Vaezy likened it to the Starbucks experience. Customers can buy pre-paid gift cards to load money into their app, which the company tailors to the user. Starbucks knows its customers’ birthdays and rewards them with free drinks and other perks and customizes the experience by even knowing customers’ favorite drink orders.

“In the case of healthcare, the flywheel is knowing your health-related needs,” Vaezy explained. “It can take into account your intent, motivation, and preference. It can take into account what services your health system provides to you as well as what other services are available to you outside of those four walls so that it's contextually relevant on an ongoing basis, not just an, ‘I need to make an appointment today’ kind of a thing.”

Praia accomplishes this level of personalization through its four pieces, starting with identity and profile. This lets users utilize single sign-on like they might with a Gmail or Apple account, verify their identity, and synchronize everything to a clinical record. Users can also connect relationships they have with other healthcare brands.

That filters into the second piece, which is building the personalized experience. The tool builds a profile based on the identity information that has been entered. The experience is relevant to that unique user, not one-size-fits-all, the same way one person’s Starbucks app will look different from another’s based on how they interact with the brand.

“We're in the business of keeping people healthy, and so what keeps you healthy is different from what keeps me healthy,” Vaezy noted.

In the third piece, the technology integrates each of those different pieces of the healthcare and well-being story for the patient into one ecosystem. All of this is complemented by the fourth piece in which provider end-users can look at data and analytics to understand how patients are engaging with the tool.

Tapping Providence’s Knowledge of Industry Pain Points

In its nine years, the Providence Digital Innovation Group has rarely missed its target, Vaezy stated. Sure, it hasn’t made too many shots on goal, she acknowledged, but that’s mostly the result of a deep commitment to truly homing in on healthcare’s biggest issues.

The Digital Innovation Group can accomplish that because, at its core, it’s a Providence—in other words, a provider—entity.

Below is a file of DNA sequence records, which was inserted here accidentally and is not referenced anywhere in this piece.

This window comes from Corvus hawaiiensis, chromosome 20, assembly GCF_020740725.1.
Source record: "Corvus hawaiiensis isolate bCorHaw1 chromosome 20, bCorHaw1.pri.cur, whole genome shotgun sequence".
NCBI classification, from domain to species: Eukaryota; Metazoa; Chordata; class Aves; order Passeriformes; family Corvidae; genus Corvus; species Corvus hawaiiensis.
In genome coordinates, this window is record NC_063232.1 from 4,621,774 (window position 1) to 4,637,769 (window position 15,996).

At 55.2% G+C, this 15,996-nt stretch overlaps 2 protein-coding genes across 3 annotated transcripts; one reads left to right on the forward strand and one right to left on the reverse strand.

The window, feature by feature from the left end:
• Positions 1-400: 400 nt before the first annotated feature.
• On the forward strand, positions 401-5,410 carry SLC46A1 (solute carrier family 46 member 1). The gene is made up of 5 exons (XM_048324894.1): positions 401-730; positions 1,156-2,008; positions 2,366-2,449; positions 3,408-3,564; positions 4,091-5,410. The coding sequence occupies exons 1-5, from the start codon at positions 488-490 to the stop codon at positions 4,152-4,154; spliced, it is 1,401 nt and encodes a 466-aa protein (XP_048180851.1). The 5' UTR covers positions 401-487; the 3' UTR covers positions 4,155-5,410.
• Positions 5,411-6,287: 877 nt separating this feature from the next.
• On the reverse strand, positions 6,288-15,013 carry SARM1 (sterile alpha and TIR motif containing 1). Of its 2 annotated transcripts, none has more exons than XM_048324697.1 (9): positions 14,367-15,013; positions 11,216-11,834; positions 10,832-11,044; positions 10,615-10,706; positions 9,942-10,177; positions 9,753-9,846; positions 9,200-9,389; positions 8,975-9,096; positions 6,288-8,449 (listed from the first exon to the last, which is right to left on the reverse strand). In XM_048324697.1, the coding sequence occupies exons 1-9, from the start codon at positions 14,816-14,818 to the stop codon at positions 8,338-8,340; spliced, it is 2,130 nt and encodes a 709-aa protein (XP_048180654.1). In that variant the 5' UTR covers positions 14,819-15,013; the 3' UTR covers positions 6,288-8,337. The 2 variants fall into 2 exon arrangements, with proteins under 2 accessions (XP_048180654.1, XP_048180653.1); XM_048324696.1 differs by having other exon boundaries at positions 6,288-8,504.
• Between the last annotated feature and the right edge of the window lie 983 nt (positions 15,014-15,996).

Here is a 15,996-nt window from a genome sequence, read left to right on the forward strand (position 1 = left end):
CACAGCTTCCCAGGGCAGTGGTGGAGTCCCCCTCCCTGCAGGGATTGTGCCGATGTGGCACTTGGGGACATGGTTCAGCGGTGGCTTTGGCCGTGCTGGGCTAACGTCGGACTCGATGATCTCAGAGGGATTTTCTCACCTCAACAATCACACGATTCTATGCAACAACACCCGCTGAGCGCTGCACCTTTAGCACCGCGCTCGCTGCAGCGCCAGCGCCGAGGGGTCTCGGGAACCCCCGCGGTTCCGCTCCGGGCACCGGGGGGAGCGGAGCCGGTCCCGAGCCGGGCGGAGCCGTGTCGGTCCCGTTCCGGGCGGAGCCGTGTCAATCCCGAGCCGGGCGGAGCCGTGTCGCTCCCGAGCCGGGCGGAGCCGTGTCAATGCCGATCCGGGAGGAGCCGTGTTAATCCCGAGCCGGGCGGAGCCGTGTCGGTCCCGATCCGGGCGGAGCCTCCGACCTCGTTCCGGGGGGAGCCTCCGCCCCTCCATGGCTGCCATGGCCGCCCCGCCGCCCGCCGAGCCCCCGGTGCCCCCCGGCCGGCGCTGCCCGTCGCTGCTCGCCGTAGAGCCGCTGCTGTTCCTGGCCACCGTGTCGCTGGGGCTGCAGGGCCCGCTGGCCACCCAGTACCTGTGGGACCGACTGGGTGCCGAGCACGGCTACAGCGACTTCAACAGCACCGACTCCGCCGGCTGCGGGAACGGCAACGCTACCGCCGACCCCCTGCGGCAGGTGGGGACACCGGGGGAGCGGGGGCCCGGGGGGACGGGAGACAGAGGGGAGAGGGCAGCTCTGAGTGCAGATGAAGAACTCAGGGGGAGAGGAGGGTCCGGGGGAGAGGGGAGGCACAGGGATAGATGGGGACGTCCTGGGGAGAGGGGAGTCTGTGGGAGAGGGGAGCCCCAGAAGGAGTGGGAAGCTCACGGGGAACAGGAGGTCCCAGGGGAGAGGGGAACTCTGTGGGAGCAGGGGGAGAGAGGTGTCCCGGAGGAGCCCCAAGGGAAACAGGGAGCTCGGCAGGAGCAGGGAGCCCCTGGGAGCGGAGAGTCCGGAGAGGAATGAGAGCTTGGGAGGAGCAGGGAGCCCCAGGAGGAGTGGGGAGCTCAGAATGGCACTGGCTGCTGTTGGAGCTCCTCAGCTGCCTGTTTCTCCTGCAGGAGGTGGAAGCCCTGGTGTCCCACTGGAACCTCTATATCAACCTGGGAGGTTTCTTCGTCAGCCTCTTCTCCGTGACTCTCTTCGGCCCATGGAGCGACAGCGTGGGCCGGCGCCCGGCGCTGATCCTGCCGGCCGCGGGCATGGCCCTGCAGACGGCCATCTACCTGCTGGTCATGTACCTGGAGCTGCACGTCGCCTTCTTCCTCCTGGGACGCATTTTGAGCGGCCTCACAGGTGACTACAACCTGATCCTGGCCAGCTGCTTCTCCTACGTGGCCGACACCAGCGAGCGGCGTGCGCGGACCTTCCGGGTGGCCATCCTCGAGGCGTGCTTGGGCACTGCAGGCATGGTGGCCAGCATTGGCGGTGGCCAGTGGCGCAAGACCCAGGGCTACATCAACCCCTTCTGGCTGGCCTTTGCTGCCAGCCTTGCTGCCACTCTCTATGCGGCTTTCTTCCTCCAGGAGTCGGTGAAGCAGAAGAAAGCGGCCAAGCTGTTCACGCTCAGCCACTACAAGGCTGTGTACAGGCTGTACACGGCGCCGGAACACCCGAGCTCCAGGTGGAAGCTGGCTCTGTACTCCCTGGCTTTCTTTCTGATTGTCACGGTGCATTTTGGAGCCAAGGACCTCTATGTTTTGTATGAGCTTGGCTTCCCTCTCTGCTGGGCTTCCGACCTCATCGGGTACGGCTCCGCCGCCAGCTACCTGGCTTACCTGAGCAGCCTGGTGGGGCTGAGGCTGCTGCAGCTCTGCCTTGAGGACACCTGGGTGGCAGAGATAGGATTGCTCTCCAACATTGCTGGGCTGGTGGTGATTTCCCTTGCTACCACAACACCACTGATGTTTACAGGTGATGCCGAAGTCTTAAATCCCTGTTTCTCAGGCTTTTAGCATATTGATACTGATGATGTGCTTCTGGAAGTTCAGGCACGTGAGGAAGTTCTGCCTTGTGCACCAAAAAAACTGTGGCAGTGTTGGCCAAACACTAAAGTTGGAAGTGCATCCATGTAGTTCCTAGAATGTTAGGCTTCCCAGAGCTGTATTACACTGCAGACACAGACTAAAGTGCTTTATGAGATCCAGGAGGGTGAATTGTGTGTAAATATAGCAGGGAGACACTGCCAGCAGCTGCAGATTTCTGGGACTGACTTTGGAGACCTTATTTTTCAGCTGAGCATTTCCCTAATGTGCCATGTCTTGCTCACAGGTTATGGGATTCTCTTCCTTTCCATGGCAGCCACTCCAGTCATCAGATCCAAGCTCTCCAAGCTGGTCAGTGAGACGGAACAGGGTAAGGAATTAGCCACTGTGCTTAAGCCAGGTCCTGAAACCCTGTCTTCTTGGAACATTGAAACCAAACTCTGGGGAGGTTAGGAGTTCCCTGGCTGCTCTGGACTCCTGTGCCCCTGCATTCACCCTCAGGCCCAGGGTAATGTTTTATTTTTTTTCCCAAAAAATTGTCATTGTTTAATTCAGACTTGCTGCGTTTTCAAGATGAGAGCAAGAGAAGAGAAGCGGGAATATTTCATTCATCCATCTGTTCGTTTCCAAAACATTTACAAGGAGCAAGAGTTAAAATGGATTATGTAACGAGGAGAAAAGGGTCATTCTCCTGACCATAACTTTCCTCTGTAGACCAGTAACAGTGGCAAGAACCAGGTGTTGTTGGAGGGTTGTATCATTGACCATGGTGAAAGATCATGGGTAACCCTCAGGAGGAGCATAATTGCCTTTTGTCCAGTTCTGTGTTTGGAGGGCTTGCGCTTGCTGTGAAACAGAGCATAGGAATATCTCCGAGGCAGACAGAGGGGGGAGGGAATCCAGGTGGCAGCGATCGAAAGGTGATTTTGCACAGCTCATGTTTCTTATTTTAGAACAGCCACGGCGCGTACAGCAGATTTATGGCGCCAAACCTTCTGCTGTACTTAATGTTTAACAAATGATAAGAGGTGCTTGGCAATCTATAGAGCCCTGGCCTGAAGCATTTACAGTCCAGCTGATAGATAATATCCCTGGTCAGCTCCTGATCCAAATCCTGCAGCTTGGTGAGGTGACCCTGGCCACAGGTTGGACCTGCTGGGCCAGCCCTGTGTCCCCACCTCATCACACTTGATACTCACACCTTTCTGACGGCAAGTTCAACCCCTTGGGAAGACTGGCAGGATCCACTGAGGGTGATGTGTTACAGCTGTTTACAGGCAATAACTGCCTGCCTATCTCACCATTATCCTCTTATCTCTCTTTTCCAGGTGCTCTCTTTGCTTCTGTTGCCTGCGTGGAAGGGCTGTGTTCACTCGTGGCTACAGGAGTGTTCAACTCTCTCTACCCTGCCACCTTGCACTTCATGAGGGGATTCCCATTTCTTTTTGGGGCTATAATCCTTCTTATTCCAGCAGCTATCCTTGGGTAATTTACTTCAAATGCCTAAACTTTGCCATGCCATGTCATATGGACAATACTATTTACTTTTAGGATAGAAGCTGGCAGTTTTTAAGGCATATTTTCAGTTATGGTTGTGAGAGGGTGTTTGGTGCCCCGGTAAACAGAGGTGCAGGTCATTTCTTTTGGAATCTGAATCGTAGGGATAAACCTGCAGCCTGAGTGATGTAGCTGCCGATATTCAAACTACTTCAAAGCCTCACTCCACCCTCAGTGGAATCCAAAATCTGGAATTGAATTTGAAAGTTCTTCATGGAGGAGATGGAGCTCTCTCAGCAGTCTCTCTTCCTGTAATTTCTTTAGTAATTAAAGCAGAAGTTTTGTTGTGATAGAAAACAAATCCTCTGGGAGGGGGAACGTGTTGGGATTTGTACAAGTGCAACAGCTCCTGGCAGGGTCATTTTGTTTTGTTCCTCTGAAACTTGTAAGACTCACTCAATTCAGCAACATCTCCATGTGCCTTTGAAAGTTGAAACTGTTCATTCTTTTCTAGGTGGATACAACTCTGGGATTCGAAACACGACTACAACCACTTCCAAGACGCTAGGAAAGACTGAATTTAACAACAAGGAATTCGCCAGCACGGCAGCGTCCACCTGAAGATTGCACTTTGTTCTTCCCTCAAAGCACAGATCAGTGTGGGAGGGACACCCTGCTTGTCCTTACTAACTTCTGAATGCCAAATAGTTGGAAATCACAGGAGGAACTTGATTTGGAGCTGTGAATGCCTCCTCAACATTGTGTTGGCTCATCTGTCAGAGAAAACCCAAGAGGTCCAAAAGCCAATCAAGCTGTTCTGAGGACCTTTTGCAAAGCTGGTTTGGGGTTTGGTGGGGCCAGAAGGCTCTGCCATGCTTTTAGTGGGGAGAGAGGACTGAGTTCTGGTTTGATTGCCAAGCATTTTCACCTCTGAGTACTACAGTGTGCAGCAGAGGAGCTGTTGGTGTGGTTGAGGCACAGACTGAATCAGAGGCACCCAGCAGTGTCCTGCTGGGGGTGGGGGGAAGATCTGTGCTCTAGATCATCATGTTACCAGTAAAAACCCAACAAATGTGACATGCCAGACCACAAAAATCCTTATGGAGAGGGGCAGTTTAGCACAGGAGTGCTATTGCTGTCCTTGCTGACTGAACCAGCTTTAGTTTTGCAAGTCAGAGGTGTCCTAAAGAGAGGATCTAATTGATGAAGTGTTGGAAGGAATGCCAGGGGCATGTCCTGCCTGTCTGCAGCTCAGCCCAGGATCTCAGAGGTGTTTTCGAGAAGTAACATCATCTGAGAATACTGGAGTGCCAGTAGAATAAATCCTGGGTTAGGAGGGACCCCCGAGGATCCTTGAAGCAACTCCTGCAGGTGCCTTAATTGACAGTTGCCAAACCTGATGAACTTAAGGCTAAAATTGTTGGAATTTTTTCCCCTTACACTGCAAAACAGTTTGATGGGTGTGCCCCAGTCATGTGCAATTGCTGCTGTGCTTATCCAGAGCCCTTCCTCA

“We build the technology with really deep knowledge of the pain points of our patients, our communities, as well as the system itself in terms of servicing them,” Vaezy said.

“It's really hard to understand the problem from the outside,” she added. “Health systems are extremely complex. It's hard to get in there and get the proper clinical operational feedback and insight from folks. It's really hard to get the data. Getting the data is very difficult, right? So it's just hard to know the problem from the outside.”

There’s also the matter of the legacy systems that most healthcare organizations are using. Technology companies need to navigate that extremely complex and often rigid layer of complexity. For the Providence Digital Innovation Group, that sandbox is right at their fingertips.

“Mixing that technology sandbox, the legacy technology sandbox, with current modern technologists who can solve problems is really powerful,” Vaezy pointed out. “So, we get really close to the problem. We have the clinical and operating expertise to know how to actually get stuff done. And, we have this technology sandbox.”

That is a promising approach in an industry increasingly energized around healthcare technology solutions. These tools were informed by the people who will actually use them, which Vaezy suggested makes them more powerful in rethinking workflows and patient experience.

“We're at this interesting inflection point,” she concluded. “We recognize the challenges. Folks are really leaning in to solve them in new and creative ways, which incumbent healthcare hasn't necessarily been known to do over its history.”

Correction 2023/10/20: A previous version of this article indicated users logged into Praia using their Gmail account and has been updated to clarify that Praia simply uses single sign-on a similar fashion that Gmail does.